Justice: A virtuous man is just. That is, he demonstrates fairness to others. He shows mercy where warranted. He will speak and act for the weak, and those who would not otherwise be heard.
Temperance: Thoughts of Carrie Nation aside, temperance is about self-discipline and self-denial. Do nothing rash. Be not hasty. Eat sensibly. Practice thrift.
Wisdom: Since this is the Hebrew beau ideal, biblical examples of the wise man abound. Wisdom combines learning with experience, humility, and common sense. Reading through Proverbs, what strikes me about the wise man is how little he speaks.
Courage: This is perhaps the key contribution of classical paganism. Most of the other three attributes could be covered by the three specifically “Christian” virtues that follow, as courage is what pushes us forward to love, to hope, and to have faith. Courage is the willingness to step forward, to press on, to make things “real,” in the face of circumstances. It took courage to love Gomer, it took even more courage to take her back.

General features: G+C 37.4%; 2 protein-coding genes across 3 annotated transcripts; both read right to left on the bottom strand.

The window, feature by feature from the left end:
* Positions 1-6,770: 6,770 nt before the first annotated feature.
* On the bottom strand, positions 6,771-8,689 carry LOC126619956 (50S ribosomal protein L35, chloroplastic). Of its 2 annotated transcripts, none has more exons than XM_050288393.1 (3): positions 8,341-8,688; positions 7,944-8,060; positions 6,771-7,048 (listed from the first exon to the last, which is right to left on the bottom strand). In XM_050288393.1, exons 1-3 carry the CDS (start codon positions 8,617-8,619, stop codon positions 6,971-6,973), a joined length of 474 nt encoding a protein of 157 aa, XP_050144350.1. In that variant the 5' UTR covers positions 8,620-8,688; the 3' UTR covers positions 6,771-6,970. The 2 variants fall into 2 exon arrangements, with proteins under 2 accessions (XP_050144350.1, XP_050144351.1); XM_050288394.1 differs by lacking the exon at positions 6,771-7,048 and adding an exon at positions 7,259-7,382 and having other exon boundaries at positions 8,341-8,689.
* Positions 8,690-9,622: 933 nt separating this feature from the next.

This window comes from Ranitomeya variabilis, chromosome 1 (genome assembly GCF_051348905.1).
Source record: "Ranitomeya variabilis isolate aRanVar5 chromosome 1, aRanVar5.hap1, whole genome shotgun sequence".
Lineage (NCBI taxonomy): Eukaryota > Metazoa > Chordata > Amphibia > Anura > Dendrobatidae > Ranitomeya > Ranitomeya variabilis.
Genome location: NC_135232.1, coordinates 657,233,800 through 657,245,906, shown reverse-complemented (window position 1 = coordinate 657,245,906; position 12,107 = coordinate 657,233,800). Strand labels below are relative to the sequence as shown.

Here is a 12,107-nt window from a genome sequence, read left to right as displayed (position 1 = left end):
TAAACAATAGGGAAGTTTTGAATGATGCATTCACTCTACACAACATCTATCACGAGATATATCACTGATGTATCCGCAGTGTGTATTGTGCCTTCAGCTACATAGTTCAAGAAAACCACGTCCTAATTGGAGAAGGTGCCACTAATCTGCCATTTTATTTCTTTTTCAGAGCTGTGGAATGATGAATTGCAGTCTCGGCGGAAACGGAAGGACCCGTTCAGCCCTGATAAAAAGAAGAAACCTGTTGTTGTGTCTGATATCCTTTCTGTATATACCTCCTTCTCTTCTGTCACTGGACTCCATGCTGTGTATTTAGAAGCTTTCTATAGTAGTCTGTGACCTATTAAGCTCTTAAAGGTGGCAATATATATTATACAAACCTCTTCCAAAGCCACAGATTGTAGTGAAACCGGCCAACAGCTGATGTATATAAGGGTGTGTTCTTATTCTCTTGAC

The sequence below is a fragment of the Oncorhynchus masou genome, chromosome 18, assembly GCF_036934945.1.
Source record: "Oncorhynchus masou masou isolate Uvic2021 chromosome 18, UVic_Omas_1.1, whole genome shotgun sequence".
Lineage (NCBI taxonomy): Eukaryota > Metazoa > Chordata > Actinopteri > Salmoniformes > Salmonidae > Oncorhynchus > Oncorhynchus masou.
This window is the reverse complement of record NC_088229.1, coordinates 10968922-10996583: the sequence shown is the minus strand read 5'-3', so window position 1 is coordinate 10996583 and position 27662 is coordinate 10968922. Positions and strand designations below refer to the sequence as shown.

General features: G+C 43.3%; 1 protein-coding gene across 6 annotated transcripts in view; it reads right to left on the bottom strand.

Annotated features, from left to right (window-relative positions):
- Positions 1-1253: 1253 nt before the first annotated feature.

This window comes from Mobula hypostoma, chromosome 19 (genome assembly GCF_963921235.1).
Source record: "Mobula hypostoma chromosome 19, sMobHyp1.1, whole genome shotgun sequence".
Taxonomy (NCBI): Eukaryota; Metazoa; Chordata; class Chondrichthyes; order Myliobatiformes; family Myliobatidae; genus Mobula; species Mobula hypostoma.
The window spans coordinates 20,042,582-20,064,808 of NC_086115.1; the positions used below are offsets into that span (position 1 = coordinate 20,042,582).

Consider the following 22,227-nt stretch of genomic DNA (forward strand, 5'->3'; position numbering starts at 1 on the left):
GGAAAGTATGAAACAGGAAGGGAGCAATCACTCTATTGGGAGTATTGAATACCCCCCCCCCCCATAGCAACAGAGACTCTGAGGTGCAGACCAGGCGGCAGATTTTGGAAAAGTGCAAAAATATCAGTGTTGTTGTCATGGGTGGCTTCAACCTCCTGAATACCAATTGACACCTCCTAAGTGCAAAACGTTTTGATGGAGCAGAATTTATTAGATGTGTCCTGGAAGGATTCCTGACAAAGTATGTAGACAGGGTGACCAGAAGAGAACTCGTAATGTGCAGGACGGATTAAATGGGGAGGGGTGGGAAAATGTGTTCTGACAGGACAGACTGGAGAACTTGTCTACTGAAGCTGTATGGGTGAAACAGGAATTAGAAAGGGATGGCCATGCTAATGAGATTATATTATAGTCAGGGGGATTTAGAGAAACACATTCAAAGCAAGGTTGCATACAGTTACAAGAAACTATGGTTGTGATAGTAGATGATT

Faith: In a Christian context, this is perhaps self-explanatory, since we are supposed to be living a life of faith, as they say. We trust, we believe. Not in an unknowing way, like buying a used car, sight unseen, but grounded in certain knowledge. “I know whom I have believed.”
Hope: “In this world, you will have many troubles. But fear not, for I have overcome the world.” The Christian life is grounded in hope, the hope of everlasting life, of triumph over the three great enemies of man: sin, death, and the devil.
Love: I have saved this for last, and I will do my best to refrain from directing you to I Cor. 13, since that road is already so well traveled. Instead, I want to direct your attention to a much lesser known passage, of particular application to men, Joseph in Matthew 1. Here is a man with a problem. His betrothed is pregnant, and not by him. As a good Jew, he cannot marry Mary. The Law is very clear about this. He would also have some obligation to be very public about this. He doesn’t. He intends to “put her away quietly,” lest he completely ruin her. Then, convinced by the angel that he must take Mary as his wife, he does all that is in his power to shield and protect her, frequently at great cost to himself. There, gentlemen, is love.
This is just a brief outline, but I believe that it offers a much broader base from which the church can minister to men.